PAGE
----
Olga, Nils, Dagny and Robert.
They gave their all to China and the belief that they could help people by teaching them about God. They went there knowing that this was their calling, and it was to become both their life and death. Nils, Robert and some of their children would never return to Sweden, instead they were buried in China.
I remember when I first saw the photo of my great grandfather Robert’s grave in China. It was impressive. It rose high towards the sky, brick by brick, just like the cumbersome work of the missionary himself.
After having talked to a relative with more knowledge about the conditions in China I understood that this grave was no more. It had been torn down and the beautiful plaque stating Roberts name along with two of his children, was gone.
I gave up on the thought to go visit the site and try to compare the memories from all the letters and photos with what is left of it today.
You know how life is always going – can’t be done/ can be done, forever changing back and forth leaving you clueless most of the time?
Well, the missionary society that my great grandparents worked with, still exists. Once a month they publish a newsletter describing what happens with their work in China, Mongolia etc. This June, there was one article in particular that caught my eye.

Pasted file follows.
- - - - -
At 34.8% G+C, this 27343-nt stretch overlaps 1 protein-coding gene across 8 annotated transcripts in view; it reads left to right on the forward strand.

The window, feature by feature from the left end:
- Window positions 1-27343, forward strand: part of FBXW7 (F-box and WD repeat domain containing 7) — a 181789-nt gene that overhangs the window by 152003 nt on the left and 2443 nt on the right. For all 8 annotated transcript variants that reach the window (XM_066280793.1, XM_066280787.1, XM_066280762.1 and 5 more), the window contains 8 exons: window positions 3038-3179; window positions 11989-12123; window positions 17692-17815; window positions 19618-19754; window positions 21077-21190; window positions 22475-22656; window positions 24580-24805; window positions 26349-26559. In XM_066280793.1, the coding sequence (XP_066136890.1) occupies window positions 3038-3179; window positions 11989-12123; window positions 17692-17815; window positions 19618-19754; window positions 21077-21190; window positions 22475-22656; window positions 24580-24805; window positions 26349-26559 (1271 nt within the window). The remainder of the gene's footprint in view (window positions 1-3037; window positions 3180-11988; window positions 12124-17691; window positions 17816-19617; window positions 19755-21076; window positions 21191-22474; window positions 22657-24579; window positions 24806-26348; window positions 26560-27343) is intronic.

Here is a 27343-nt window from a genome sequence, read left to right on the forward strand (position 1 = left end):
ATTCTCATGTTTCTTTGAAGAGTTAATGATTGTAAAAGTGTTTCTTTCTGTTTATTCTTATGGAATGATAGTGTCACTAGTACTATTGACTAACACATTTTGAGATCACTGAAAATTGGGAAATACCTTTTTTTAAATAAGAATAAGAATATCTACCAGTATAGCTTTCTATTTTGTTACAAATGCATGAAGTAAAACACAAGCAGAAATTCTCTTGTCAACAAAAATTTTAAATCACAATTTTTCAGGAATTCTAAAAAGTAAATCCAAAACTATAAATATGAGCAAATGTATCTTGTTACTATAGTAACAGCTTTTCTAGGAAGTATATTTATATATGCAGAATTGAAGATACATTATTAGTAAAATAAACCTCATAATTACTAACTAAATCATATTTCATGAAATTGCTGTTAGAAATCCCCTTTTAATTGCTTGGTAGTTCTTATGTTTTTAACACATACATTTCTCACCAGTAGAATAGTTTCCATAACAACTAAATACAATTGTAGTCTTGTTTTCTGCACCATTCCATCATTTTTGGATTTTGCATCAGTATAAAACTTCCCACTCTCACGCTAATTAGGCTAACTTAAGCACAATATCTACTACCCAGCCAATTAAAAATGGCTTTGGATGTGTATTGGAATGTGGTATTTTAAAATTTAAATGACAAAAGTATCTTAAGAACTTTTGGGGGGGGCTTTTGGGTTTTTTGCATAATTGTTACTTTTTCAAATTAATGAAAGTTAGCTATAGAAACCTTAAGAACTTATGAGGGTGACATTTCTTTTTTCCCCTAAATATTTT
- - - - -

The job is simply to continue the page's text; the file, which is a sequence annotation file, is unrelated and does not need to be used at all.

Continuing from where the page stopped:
It stated that there is a Chinese man – Liu Hong – in Yuncheng who has started to collect everything about the missionaries active in that region from 1888 and onwards. The first missionary to open a station in Yuncheng was Erik Folke, who was also the founder of this missionary society. My great grandfather Robert was assigned this particular station in 1895, and opened an asylum to help people in need to get rid of their addiction to opium. He and his wife Dagny also opened both a boy- and a girlschool there.
Liu Hong is part of the Christian congregation in Yuncheng and has collected and translated many items to tell the life stories of the missionaries who were working there. On top of that, they have organized a garden where they are now going to put gravestones with the names of the missionaries who died there – and both Robert and Nils have gotten their stones back!
Looking at the Chinese website describing this amazing project – of course I don’t understand anything it says – I can only marvel at the size of the collection of photos. And I recognize my own great grandparents in several photos. What a treasure!
From the newsletter I understand that this collection will be saved for 20 years – so that should give me plenty of time to plan a trip 😊, even though Life might take me for another turn before then…